How to Get and Keep Good Volunteers
Because volunteers are the lifeblood of Farm Bureau, it's important to understand how to create a culture that fosters friendships and positive volunteer opportunities. Ask yourself the following questions: 1) Do volunteer opportunities allow members to learn, have fun, and make a difference? 2) Does your reputation encourage members to become active volunteers? 3) Does your message appeal to members and inspire them to volunteer? 4) Does the quality of the experience compel members to volunteer again?
Time is a limited resource and there are many things that vie for our attention. Understanding what motivates people is key to providing the perfect volunteer opportunity.
Make a Difference--Some people are motivated by making a difference in the world. They will put full effort into things they care about and view as important.
Social Opportunities--Some people are motivated by the social aspect of being with other volunteers. They love meeting new people and making new connections.
Personal or Professional Development--Some people are motivated by learning something new. They may see the volunteer opportunity as a way to become better personally and/or professionally.
If you don't share the same motivation as a potential volunteer, your attempts to get that person to volunteer may have the opposite effect. If you try to sell the social opportunities with an introvert, they may turn tail and run, but if you understand that making a difference is important to them, you can hit a volunteer homerun!
What Volunteers Need
All volunteers need to feel welcomed. What can you do to make volunteers feel welcome? Volunteers need to feel like an active participant. Make sure they have an active role to play. Give them a fun job. Let them lead the cow out of the barn instead of having them clean up the manure. Have the right number of people for the job so everyone feels essential. We all want to feel like it mattered that we were there. Make sure the job you ask them to do matches their skills and interests. Help them learn something new. Honor their time. Volunteers want to feel like it was worth their time to participate. Introduce them to staff and volunteers so they build their network. Ask the Farm Bureau president to individually thank them. Send them a thank you note with a summary of the impact the event had (the number of people who attended, a copy of the newspaper article, photos, etc.)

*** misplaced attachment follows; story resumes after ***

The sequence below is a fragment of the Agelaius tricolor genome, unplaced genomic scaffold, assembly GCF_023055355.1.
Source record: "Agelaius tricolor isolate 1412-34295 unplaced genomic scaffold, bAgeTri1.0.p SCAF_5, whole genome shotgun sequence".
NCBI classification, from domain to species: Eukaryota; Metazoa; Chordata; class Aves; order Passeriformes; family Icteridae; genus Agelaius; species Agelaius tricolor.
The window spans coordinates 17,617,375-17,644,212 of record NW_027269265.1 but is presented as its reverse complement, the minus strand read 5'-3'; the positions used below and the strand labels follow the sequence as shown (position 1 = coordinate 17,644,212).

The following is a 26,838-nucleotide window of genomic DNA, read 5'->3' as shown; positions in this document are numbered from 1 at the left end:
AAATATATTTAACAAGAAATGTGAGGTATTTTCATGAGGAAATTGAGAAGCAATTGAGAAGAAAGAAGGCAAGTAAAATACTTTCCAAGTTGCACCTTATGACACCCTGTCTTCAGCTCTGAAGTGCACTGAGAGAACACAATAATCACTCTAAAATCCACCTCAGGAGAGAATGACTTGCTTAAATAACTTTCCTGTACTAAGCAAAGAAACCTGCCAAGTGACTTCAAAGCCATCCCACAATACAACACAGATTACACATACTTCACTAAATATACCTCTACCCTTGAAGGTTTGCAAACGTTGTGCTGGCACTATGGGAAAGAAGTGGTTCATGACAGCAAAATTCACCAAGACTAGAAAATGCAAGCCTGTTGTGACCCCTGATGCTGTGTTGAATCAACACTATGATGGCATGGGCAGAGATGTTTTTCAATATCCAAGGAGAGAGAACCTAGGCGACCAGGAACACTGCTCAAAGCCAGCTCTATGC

Ensuring a Positive Volunteer Experience
Take care of volunteers by bringing them food or drinks if you see they have worked long hours. Start and end meetings on time. Plan mixers at events to help people get to know each other. Go out of your way to introduce yourself to new members and volunteers and then remember their names. Recognize volunteers at meetings or in monthly newsletters. Say thank you with a small gift or a note under the volunteer's windshield wiper.
While it’s true that the more you volunteer, the more benefits you’ll experience, volunteering doesn’t have to involve a long-term commitment or take a huge amount of time out of your busy day. Remember to provide a variety of volunteer opportunities for any level of time commitment.
The benefits of volunteering can be enormous. Volunteering offers vital help to people in need, worthwhile causes, and the community, but the benefits can be even greater for the volunteer. The right match can help people find friends, connect with the community, learn new skills, and even advance their career.
Giving to others, through volunteer efforts, helps protect mental and physical health. It can reduce stress, combat depression, provide mental stimulation, and provide a sense of purpose. Volunteering can also bring your family closer together!
Want to find out what motivates you to volunteer? Go to this Checklist of reasons why people volunteer for Farm Bureau, and check the items that are true for you.
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